Written by artistic director Tony Estrella, from the award-winning novel by British expatriate Barry Unsworth, “Morality Play” sweeps through a raucous, roiling time of murder and madness, of corruption, of just plain hard times. It's a tidal wave of provocation and problems. Change is good? Sometimes. And sometimes it's not.
All of this displacement calls for something different, of course, and the ever-resourceful Gamm has changed much. The audience for “Morality Play” sits on all four sides of the stage. Some are up high, peering down. Others have little boxes of privilege. Almost all are greeted as they enter by the actors in haystack costumes.
“How ya doin'” one flowing robe dressed actor said to a startled women in front of me.
On a set distinguished by heavy wooden boards that are sometimes moved to reveal things you might not want to know, the world turns into a furious, fearsome cavalcade of corruption, of disease, of struggle.
Author Unsworth preferred to write about the past. He said it gave him and his ideas more freedom. But, truly, in “Morality Play” he's hit upon many 14th century things that are being blogged and tweeted every day these days.
A young boy has been murdered. A woman has been arrested and charged. The court, the leadership, is frustrated but always willing to plunge ahead, to see “justice” done whether honest or not. Wickedness is common. A touring theater troupe gets involved, more than they wanted to, more that they ought to have.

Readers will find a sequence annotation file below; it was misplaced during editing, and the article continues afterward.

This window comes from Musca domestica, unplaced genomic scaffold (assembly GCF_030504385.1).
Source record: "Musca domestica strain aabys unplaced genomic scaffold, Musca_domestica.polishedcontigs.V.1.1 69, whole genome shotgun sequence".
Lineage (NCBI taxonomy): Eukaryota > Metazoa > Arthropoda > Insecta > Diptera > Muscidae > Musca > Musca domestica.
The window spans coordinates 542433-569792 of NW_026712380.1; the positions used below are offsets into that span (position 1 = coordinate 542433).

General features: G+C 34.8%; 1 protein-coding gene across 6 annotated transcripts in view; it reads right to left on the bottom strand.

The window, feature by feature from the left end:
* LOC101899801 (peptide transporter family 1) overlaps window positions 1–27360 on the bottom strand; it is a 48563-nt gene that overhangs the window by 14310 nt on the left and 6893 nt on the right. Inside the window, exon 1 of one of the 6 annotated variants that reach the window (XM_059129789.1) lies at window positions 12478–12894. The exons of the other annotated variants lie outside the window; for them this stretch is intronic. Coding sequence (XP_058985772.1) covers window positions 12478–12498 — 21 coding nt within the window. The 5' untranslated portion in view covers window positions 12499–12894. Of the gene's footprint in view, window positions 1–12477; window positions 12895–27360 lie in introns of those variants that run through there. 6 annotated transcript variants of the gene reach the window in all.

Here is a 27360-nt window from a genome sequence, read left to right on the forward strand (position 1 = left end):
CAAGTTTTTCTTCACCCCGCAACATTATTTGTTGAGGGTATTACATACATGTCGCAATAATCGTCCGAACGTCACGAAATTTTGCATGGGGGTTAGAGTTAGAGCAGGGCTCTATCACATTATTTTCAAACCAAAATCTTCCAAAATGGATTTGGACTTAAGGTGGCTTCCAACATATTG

Estrella's re-write for the stage has gone all out including flashy direction by Trinity Rep's Tyler Dobrowsky. The 16 member cast flows from all corners, from above, from below. The action of the text is emphasized by continuous scene changes, constant moments of excitement, fear, of the world all too much around us.Hear news director Catherine Welch and theater critic Bill Gale share their thoughts on "Morality Play."
The problem here is that there seems too much going on, too many ideas thrown out, but not clearly. The first act, particularly, is a whirlwind of confusion. Exciting, very well done, yes. Clear and easy to appraise? No.
Act two is better. It has crispness amid all the drive. The idea of the world being very different in Century 14 and also very much the same, begins to show through. Thank goodness.
The cast continues to shine. Fittingly enough, Estrella plays the theater's artistic leader and he nicely captures the joy and the joylessness of leading a troupe of thespians. A newcomer from the Boston area, Jesse Hinson, plays a fallen priest with power and pride. Casey Seymour Kim is splendid as a hanger-on who knows when she must take a chance and to hell with morality.
Richard Donelly is splendidly strong as both an “Idiot Beggar” and the King's Justice. Jim O'Brien and Steve Kidd add high level work.
So, if you take in “Morality Play” know that while you probably will not “get” every moment, every hard-firing meaningful notion, you will take your place in a resounding look at the world, then and now, for better or for worse.
Want to Go?
Morality Play” continues at The Gamm Theatre in Pawtucket through February 1st.
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